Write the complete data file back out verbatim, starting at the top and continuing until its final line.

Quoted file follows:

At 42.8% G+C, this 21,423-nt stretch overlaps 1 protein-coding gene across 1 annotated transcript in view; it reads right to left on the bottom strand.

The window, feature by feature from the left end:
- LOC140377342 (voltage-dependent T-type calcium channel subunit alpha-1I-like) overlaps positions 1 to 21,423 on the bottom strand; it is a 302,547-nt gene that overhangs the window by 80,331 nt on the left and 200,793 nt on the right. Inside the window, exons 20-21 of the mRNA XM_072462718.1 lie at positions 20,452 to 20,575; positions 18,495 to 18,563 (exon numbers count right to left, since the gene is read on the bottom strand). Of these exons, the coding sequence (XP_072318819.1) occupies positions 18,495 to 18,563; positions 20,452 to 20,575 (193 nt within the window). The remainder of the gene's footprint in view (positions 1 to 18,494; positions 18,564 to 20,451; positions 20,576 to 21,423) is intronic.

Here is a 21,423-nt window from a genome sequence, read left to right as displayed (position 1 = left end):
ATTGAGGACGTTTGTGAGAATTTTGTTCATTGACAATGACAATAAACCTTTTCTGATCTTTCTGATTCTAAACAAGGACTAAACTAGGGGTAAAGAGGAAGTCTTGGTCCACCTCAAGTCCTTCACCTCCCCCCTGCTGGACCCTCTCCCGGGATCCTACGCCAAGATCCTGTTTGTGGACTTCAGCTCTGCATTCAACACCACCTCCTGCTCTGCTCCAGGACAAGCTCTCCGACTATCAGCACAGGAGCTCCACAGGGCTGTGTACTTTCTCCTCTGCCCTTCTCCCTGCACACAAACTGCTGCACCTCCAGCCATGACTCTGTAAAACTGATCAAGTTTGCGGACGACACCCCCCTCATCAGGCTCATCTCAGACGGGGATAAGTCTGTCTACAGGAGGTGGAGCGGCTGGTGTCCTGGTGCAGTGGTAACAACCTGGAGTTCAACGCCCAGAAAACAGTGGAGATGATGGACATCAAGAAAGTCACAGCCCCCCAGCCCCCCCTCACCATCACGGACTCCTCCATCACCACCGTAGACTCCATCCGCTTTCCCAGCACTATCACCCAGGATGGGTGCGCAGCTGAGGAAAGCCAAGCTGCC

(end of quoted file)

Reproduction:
At 42.8% G+C, this 21,423-nt stretch overlaps 1 protein-coding gene across 1 annotated transcript in view; it reads right to left on the bottom strand.

The window, feature by feature from the left end:
- LOC140377342 (voltage-dependent T-type calcium channel subunit alpha-1I-like) overlaps positions 1 to 21,423 on the bottom strand; it is a 302,547-nt gene that overhangs the window by 80,331 nt on the left and 200,793 nt on the right. Inside the window, exons 20-21 of the mRNA XM_072462718.1 lie at positions 20,452 to 20,575; positions 18,495 to 18,563 (exon numbers count right to left, since the gene is read on the bottom strand). Of these exons, the coding sequence (XP_072318819.1) occupies positions 18,495 to 18,563; positions 20,452 to 20,575 (193 nt within the window). The remainder of the gene's footprint in view (positions 1 to 18,494; positions 18,564 to 20,451; positions 20,576 to 21,423) is intronic.

Here is a 21,423-nt window from a genome sequence, read left to right as displayed (position 1 = left end):
ATTGAGGACGTTTGTGAGAATTTTGTTCATTGACAATGACAATAAACCTTTTCTGATCTTTCTGATTCTAAACAAGGACTAAACTAGGGGTAAAGAGGAAGTCTTGGTCCACCTCAAGTCCTTCACCTCCCCCCTGCTGGACCCTCTCCCGGGATCCTACGCCAAGATCCTGTTTGTGGACTTCAGCTCTGCATTCAACACCACCTCCTGCTCTGCTCCAGGACAAGCTCTCCGACTATCAGCACAGGAGCTCCACAGGGCTGTGTACTTTCTCCTCTGCCCTTCTCCCTGCACACAAACTGCTGCACCTCCAGCCATGACTCTGTAAAACTGATCAAGTTTGCGGACGACACCCCCCTCATCAGGCTCATCTCAGACGGGGATAAGTCTGTCTACAGGAGGTGGAGCGGCTGGTGTCCTGGTGCAGTGGTAACAACCTGGAGTTCAACGCCCAGAAAACAGTGGAGATGATGGACATCAAGAAAGTCACAGCCCCCCAGCCCCCCCTCACCATCACGGACTCCTCCATCACCACCGTAGACTCCATCCGCTTTCCCAGCACTATCACCCAGGATGGGTGCGCAGCTGAGGAAAGCCAAGCTGCC